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From Marc Slemko <ma...@znep.com>
Subject RSA patents in Canada
Date Tue, 22 Apr 1997 17:23:05 GMT
(no, this isn't appropriate to this list and I post simply because there
are a good number of people who may know... any discussion is probably
best taken off-list)

Does RSA's patent related to the cipher needed to talk SSL to most clients
apply in Canada?  I have seen this asked a good bit but can find no answer
anywhere.

RSA says:

>Question 22. Is RSA Patented?
>
>RSA is patented under U.S. Patent 4,405,829, issued September 29, 1983 and
>held by RSA Data Security, Inc. of Redwood City, California;
>the patent expires 17 years after issue, in 2000. RSA Data Security has a
>standard, royalty-based licensing policy which can be modified for
>special circumstances. The U.S. government can use RSA without a license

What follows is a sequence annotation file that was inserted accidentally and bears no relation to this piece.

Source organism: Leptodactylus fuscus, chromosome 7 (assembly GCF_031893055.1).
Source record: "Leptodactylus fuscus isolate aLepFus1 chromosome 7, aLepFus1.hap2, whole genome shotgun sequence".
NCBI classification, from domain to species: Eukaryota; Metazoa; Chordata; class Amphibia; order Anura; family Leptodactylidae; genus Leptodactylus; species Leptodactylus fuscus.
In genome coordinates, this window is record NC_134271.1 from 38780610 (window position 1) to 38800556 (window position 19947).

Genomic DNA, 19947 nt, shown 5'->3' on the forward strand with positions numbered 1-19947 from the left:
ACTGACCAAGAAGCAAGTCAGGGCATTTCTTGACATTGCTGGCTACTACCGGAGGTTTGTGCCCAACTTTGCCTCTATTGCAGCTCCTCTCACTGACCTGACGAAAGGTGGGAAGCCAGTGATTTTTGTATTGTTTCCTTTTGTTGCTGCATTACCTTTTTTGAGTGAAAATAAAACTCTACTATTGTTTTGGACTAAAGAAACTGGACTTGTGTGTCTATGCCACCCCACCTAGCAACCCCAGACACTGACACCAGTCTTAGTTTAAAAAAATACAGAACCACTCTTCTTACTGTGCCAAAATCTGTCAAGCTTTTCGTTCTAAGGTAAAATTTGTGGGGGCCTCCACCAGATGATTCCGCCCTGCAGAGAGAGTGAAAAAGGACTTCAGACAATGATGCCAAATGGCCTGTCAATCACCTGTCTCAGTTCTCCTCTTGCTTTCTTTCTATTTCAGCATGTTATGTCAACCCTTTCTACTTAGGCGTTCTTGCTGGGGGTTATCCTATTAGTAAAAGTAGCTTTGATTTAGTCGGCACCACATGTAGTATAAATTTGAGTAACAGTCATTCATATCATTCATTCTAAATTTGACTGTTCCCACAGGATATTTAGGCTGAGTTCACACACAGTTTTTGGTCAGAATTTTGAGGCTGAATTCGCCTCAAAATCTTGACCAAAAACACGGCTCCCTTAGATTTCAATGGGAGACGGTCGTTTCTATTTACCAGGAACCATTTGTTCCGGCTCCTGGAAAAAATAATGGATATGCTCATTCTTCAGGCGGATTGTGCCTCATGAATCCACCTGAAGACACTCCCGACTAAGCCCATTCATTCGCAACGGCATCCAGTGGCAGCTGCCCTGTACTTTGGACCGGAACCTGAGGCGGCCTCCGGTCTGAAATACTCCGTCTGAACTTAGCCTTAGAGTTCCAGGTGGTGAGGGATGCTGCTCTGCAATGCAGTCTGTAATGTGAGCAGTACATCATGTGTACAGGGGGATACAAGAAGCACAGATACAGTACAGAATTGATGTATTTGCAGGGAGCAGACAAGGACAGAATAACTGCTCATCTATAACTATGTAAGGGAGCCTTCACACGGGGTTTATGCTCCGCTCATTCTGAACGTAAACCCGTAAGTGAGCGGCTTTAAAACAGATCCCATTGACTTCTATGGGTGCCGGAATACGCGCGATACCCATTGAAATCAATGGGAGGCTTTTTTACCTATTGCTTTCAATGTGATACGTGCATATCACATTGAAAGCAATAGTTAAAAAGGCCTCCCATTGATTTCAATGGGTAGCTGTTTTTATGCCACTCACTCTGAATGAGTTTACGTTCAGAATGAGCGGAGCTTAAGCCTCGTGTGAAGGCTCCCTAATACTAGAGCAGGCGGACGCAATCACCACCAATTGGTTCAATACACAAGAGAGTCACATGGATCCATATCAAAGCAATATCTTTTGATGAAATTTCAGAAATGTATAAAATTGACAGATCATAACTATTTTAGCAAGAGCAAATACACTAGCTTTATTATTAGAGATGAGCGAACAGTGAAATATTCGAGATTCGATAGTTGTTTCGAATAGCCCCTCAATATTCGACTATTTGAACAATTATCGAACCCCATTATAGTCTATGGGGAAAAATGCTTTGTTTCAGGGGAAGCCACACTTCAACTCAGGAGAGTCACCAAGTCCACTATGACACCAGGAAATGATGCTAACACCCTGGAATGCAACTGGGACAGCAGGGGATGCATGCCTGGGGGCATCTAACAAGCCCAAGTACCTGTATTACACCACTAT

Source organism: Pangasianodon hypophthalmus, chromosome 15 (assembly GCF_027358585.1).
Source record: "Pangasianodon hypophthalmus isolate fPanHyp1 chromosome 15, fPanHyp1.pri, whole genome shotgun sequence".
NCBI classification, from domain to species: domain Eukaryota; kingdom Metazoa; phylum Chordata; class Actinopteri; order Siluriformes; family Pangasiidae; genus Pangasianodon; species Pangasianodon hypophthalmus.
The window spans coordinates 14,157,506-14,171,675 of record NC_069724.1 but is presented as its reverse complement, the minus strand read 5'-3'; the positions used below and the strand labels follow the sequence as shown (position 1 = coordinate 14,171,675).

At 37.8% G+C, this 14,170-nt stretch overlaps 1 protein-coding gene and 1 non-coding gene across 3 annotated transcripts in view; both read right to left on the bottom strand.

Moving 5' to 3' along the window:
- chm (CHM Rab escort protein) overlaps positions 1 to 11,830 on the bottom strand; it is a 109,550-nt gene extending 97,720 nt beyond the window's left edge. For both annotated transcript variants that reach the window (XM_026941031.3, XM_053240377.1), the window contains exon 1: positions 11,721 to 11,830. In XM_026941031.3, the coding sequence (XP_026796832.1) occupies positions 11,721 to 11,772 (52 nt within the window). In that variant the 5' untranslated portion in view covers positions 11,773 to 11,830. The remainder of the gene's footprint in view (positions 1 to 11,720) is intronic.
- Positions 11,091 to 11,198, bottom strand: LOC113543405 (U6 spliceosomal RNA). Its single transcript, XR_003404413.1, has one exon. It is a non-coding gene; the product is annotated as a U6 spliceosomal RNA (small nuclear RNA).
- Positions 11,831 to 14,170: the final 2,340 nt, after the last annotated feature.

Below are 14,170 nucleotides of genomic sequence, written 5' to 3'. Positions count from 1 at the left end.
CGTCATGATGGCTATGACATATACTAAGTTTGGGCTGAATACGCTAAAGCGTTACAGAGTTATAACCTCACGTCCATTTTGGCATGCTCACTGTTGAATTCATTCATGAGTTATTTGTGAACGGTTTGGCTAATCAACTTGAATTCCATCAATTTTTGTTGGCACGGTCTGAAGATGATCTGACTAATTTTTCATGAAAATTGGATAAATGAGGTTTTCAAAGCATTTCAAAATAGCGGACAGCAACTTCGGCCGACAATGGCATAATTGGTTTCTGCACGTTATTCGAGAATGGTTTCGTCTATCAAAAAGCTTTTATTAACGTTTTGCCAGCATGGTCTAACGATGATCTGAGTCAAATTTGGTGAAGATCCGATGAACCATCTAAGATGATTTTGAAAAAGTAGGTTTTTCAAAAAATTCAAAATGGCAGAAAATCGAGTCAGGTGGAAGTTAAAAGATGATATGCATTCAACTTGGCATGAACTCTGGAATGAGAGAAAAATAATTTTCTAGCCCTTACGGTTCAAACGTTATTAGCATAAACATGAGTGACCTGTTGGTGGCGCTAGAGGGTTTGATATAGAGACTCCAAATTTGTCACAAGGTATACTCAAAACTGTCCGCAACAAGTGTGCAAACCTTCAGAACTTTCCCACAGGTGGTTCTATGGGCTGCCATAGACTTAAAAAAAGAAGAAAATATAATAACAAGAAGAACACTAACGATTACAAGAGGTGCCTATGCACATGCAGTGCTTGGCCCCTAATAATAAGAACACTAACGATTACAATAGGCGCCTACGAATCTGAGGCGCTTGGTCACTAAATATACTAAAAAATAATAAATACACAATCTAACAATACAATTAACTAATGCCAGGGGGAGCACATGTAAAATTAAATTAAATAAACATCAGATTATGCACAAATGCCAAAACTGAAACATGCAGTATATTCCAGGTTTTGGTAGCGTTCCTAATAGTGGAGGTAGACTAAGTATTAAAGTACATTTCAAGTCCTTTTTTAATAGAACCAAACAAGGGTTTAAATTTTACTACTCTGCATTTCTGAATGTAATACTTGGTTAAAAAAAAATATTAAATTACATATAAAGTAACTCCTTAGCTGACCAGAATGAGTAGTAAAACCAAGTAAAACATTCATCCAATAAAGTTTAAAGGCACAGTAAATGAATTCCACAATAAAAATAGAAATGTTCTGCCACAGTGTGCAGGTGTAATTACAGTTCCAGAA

>because it was invented at MIT with partial government funding.
>
>In the U.S., a license is needed to "make, use or sell" RSA. However, RSA
>Data Security usually allows free non-commercial use of RSA,
>with written permission, for academic or university research purposes.
>Furthermore, RSA Laboratories has made available (in the U.S. and
>Canada) at no charge a collection of cryptographic routines in source
>code, including the RSA algorithm; it can be used, improved and
>redistributed non-commercially (see Question 174). 

which doesn't say it is patented in Canada, but somewhere in the 
ApacheWeek bit on it I think it is implied that you need a RSA
license in Canada as well.


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